A few of the ordered displays have arrived. What I didn’t realize before is that there are two different types of displays from MKS. There are MKS TS24 and TS35 and MKS TFT24 and TFT35. And here is also a big difference. The TS displays are pure touchscreens, with no controller capabilities of their own. Similar to the 3D printer displays, they are connected with two connectors and can thus control the main board. The TFT displays are standalone displays with their own firmware that acts as a host. That is, they run independently and control the main board via the serial port, just like the normal control PC does. Therefore, you can actually connect them to almost any main board, which exposes the TX/RX ports of the controller and run G code files.

Therefore, only the TFT displays work with the MKS-DLC and the TS displays only with the MKS-DLC32. And those only work with the specially developed firmware, if you use the DLC32 with other firmware, then the displays no longer work.

Update new Sculpfun Mainboard paired with MKS TFT24

I have tested the TFT24 display with both the MKS DLC v.2.2 and the new Sculpfun main board XY DLC V 1.1. Both work wonderfully. With the Sculpfun main board, you only have to plug the connector the right way around, as there is no real port, only the four-pin header.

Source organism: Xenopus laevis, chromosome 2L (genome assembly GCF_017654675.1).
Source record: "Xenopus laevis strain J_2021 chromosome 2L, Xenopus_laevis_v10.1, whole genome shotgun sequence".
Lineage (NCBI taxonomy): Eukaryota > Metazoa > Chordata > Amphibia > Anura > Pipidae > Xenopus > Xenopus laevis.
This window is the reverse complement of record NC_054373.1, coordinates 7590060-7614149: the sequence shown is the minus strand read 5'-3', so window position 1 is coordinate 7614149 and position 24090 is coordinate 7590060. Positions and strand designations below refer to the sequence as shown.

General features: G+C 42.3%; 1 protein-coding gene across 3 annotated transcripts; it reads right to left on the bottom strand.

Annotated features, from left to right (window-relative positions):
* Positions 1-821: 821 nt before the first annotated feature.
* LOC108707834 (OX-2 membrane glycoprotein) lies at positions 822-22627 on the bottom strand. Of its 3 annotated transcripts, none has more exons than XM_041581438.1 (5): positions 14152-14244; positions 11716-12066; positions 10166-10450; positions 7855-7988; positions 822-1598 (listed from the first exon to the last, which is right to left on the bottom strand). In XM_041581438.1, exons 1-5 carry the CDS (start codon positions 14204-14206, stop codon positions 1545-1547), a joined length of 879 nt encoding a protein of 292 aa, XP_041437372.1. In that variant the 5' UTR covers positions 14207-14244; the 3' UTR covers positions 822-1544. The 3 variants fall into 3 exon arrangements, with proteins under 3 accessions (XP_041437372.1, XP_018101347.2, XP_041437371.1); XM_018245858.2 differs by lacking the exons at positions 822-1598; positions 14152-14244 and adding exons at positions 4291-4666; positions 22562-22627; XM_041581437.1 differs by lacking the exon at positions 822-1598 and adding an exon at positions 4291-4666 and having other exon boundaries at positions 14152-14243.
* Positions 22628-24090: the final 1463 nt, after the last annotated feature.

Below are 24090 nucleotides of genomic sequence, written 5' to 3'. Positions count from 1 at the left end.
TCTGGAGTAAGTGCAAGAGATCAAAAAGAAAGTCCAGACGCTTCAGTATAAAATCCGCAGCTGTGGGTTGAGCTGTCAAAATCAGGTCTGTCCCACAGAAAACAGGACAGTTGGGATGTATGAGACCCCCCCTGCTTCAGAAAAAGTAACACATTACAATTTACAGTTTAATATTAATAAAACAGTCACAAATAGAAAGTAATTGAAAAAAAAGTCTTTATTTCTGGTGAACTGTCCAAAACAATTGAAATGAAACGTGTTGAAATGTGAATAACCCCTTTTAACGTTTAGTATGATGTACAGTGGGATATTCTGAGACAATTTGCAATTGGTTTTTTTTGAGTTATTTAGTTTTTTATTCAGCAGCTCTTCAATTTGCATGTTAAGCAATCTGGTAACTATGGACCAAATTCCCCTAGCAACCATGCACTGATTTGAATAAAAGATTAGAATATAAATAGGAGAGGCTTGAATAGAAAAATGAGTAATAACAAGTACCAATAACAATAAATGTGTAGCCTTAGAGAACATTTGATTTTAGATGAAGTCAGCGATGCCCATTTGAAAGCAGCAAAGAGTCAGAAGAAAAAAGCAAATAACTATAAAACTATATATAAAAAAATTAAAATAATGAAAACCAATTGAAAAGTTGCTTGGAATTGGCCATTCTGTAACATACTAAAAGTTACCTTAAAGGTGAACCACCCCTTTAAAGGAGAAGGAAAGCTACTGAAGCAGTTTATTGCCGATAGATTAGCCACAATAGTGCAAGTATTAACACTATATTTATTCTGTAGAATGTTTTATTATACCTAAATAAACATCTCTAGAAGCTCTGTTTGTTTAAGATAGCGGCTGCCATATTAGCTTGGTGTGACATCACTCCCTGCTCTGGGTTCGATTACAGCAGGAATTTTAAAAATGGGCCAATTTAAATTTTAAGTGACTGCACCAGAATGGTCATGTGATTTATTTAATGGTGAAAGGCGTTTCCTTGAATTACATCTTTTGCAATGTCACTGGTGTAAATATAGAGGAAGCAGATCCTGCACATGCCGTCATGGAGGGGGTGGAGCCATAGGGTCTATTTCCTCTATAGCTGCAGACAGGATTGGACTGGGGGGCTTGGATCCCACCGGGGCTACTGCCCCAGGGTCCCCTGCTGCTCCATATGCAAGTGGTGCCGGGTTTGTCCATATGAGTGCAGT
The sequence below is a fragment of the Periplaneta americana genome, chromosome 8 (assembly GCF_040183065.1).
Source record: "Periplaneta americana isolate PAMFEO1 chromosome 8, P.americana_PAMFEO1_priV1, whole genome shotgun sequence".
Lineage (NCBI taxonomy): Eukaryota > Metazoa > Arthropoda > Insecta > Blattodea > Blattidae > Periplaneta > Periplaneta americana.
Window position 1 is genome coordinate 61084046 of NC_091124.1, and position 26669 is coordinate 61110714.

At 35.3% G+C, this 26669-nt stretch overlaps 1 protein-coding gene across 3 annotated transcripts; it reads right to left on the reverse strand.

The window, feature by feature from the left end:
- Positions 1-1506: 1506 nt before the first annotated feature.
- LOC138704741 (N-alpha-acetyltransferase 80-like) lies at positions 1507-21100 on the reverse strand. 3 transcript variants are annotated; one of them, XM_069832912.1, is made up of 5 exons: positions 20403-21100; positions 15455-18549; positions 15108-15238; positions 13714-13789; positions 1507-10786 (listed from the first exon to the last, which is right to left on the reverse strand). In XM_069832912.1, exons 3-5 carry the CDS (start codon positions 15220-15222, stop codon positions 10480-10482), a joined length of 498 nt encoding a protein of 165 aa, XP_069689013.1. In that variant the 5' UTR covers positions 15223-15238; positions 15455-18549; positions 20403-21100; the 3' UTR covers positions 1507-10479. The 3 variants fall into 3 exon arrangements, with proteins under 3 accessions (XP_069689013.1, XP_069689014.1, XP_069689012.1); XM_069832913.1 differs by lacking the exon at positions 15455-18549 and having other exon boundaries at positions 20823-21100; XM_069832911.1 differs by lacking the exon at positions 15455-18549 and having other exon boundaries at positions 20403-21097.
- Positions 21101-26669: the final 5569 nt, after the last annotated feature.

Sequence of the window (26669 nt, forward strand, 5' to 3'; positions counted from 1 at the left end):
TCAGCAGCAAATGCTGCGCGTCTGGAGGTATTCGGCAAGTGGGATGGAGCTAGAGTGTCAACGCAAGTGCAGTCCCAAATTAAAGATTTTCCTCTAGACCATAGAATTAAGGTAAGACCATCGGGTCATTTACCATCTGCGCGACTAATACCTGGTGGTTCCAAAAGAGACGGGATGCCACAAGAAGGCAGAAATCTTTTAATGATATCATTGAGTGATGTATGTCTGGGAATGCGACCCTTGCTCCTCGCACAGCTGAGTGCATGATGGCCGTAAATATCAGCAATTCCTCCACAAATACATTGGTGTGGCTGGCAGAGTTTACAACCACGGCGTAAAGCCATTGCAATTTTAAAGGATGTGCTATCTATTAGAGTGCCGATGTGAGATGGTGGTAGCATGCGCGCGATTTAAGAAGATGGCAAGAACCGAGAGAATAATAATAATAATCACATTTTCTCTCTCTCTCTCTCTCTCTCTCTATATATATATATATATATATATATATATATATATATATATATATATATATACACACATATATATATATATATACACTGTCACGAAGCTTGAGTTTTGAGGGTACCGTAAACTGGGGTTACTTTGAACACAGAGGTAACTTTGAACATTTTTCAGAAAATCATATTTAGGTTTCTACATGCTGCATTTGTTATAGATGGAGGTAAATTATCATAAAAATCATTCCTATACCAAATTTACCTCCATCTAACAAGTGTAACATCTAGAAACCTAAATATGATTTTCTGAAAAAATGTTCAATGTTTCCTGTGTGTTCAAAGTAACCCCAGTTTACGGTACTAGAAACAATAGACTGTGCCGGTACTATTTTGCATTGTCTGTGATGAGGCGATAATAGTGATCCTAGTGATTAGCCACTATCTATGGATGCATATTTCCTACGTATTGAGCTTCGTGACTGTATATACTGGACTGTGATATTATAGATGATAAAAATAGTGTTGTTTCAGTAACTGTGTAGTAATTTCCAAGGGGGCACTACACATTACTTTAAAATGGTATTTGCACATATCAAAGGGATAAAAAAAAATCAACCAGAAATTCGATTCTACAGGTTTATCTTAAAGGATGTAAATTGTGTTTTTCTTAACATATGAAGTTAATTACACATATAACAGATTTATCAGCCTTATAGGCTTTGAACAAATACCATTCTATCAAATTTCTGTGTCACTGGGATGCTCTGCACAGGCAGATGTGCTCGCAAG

As already stated above, I just received the information that nearly all Sculpfun mainboards (also with version 1.0 printed on them) feature the extension port to attach a display. Not only the 1.1 version. Just check if there are four pins labeled “RXD, TXD, GND, 5V”. Then you can attach the MKS-TFT displays as well.

The firmware of the display is as far as I have seen not open source and unfortunately only rudimentary implemented, some buttons do not work whatsoever; the speed cannot be set below 1000 mm/ min, and other bugs. But running a Gcode from the SD card works!


Another option to add WiFi-capabilities to 8bit-boards is ESP3D. You can find information about it here: This works by using an ESP32 board like development boards or the ESP32-cam board to control the laser board via the UART interface. Basically, it is providing a web-based interface to upload gcode to ESP3D which can then be sent to the laser via UART and without any additional PC.

I did not have a very close look at it, it seems to be in a usable state, but still some work to be done, and the latest releases are about one year old. So, I can’t tell about the project’s status. In general, a Raspberry Pi running OctoPrint would be very similar and much more powerful than this solution. Though, a nice idea.